WWE | Pro Wrestling

Why Is CM Punk a Bad Guy for Taking a Day Off?

CM PunkThis past Monday was Labor Day, a holiday in America to celebrate the working man and all his accomplishments over the last century and counting. Most other holidays get thematic treatment from WWE, especially ones that honor the troops, which Labor Day does not (no matter how much mistaken friends on your Facebook wall want to insist otherwise).

Curiously enough, there was no mention of the holiday on RAW Monday night except for CM Punk mentioning it before walking out of the arena before his scheduled match with Sheamus. He took a personal day, which most fulltime employees in America have as part of their work arrangements.

After Punk walked out, Sheamus in the ring and then The Miz on commentary spent a lot of words saying that Punk was a coward for wanting to take the day off. On the surface, this was a way to make people automatically be against CM Punk, the wrestler, for dodging a fight with Sheamus. It’s a good trope to try and get a normally bloodthirsty crowd worked up into a froth because they’ve been denied their carnage. That being said, the timing of this “personal day” was very curious.

See, the McMahons are Republicans, a party known for a lot of things, not the least of which being their aversion towards organized labor. No one in the party will say out loud that they want a return to the times before labor unions, where 14-hour days and child labor were the norm. Truth be told, I’m guessing no one, Republican or Democrat, would want a return to that because it would create so much tension between the classes that the nominal effects of profit increase would be washed out by a balking work force and potential rioting.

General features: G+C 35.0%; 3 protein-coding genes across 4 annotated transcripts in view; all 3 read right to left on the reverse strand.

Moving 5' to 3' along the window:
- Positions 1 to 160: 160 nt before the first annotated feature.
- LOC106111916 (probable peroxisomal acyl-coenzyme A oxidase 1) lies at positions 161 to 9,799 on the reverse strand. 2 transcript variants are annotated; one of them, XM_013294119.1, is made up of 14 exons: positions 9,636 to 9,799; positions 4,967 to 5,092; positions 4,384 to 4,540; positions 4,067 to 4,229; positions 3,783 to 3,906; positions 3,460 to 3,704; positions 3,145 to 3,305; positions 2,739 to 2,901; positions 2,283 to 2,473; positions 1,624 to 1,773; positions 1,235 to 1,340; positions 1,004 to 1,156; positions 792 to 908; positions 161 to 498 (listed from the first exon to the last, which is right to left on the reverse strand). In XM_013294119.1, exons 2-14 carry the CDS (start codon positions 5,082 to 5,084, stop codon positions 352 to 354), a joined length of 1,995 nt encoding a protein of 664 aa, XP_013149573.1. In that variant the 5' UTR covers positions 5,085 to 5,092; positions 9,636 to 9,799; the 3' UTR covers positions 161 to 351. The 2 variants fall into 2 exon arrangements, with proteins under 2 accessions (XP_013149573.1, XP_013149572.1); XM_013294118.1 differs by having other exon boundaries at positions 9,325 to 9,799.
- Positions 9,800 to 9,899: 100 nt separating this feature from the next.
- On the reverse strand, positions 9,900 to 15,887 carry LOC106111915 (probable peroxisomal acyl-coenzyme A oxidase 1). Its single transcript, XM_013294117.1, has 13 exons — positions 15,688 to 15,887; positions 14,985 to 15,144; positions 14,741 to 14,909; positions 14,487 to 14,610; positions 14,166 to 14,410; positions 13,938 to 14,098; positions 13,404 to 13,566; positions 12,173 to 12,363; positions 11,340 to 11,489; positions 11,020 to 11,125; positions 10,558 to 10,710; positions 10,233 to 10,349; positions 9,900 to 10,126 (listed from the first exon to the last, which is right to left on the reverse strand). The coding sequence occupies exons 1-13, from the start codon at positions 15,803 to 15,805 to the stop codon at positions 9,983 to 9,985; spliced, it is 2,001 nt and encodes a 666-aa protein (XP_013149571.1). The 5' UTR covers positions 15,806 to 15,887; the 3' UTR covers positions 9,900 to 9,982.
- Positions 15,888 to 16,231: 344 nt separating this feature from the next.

However, some of the things that labor unions have fought for over the years – guaranteed benefits, minimum wage and paid time off – are sticking points that Republicans have adopted for their platform on work relations. So, Punk being lambasted for taking a day off is pretty much as overt a political message as anyone might find in WWE programming.

It’s also the most insidious, because most of the people balking at Punk for leaving the arena (which to be fair, may not have been as many as it would have been in, say, Denver or Albuquerque because Punk could kill puppies and lace them with explosives to throw at an orphanage and he’d still be beloved in Chicago) would gladly take a day off if they could rather than do the equivalent at their job of facing Sheamus. Executives want you to work hard for them because they want to maximize their profits, and if you take a day off, you’re putting their revenue stream at a disadvantage. Of course, they’ll never frame it like that, so they hide behind the BS rallying cry of the American dream. If you work hard, you’ll make a lot of money and you’ll earn the love and respect of your public and peers!